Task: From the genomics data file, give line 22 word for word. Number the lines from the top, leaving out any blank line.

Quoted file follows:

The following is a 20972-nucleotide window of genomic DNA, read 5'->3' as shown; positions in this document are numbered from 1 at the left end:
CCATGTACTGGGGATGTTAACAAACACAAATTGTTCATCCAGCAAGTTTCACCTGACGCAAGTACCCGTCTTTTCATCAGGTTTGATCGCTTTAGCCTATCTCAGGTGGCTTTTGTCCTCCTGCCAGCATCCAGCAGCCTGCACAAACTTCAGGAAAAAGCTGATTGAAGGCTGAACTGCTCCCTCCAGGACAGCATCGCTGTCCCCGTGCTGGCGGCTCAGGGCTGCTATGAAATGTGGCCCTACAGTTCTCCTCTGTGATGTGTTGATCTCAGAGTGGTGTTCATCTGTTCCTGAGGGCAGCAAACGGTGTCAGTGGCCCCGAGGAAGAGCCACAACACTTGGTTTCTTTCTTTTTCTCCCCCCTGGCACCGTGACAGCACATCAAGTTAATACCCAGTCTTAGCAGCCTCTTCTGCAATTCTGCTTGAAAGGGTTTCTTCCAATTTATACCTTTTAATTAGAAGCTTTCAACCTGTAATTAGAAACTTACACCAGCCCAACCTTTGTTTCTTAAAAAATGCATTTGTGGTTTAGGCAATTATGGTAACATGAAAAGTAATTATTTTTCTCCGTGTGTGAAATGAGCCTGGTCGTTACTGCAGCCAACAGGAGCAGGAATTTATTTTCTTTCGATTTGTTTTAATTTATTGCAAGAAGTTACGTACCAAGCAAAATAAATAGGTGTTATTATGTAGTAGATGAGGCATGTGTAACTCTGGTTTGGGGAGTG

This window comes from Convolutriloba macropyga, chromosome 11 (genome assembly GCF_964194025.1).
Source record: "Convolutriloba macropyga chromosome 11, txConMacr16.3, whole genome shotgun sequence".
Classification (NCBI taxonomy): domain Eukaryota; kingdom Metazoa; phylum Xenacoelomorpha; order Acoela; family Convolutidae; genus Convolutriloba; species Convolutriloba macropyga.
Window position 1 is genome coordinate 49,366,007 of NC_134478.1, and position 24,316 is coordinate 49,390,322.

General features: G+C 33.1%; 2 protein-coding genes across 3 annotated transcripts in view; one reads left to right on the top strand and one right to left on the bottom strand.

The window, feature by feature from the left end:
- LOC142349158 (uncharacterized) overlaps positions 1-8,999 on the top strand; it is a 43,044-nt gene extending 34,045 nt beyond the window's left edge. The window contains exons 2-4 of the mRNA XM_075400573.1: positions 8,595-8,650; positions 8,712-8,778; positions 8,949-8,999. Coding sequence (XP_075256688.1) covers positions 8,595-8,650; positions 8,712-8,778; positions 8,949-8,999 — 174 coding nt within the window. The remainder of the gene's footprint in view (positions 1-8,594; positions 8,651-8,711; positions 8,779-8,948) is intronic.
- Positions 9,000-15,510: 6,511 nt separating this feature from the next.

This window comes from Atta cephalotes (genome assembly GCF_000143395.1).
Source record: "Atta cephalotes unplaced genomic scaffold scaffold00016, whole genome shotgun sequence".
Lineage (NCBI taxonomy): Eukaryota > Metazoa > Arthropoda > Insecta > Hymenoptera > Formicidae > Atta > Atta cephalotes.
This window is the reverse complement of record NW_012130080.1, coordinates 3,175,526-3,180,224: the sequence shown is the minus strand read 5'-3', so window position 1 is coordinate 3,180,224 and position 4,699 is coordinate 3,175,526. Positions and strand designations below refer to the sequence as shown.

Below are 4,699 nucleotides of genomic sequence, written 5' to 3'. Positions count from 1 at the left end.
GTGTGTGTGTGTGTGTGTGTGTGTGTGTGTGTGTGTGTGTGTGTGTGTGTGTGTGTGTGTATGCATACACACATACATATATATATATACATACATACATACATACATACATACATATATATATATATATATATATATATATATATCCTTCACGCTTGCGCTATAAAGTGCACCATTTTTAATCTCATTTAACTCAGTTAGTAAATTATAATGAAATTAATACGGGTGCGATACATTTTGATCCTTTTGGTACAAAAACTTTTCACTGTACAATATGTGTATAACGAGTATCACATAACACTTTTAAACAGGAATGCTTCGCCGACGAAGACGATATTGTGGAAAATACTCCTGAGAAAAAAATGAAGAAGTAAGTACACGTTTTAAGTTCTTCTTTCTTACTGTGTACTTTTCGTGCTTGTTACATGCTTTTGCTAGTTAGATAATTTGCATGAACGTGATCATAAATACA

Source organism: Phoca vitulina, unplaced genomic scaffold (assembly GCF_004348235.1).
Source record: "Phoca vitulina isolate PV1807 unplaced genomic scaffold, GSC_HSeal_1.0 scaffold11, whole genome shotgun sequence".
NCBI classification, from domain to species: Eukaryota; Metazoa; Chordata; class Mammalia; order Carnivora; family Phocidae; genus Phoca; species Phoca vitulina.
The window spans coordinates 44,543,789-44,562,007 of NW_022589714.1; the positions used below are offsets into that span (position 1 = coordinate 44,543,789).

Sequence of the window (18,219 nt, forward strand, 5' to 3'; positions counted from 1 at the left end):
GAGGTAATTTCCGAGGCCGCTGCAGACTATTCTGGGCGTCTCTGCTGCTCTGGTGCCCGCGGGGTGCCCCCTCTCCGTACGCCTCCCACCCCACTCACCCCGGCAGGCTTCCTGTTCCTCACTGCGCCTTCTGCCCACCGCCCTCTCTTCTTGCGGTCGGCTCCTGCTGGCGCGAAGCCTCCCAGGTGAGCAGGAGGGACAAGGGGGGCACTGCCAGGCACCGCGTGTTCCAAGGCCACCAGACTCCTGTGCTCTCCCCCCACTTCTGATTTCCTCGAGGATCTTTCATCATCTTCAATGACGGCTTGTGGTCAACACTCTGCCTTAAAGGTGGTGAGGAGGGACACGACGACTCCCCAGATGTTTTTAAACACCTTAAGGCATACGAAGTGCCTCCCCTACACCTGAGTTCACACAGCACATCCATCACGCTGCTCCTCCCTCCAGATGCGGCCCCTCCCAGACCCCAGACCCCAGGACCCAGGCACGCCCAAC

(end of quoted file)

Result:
GAGGTAATTTCCGAGGCCGCTGCAGACTATTCTGGGCGTCTCTGCTGCTCTGGTGCCCGCGGGGTGCCCCCTCTCCGTACGCCTCCCACCCCACTCACCCCGGCAGGCTTCCTGTTCCTCACTGCGCCTTCTGCCCACCGCCCTCTCTTCTTGCGGTCGGCTCCTGCTGGCGCGAAGCCTCCCAGGTGAGCAGGAGGGACAAGGGGGGCACTGCCAGGCACCGCGTGTTCCAAGGCCACCAGACTCCTGTGCTCTCCCCCCACTTCTGATTTCCTCGAGGATCTTTCATCATCTTCAATGACGGCTTGTGGTCAACACTCTGCCTTAAAGGTGGTGAGGAGGGACACGACGACTCCCCAGATGTTTTTAAACACCTTAAGGCATACGAAGTGCCTCCCCTACACCTGAGTTCACACAGCACATCCATCACGCTGCTCCTCCCTCCAGATGCGGCCCCTCCCAGACCCCAGACCCCAGGACCCAGGCACGCCCAAC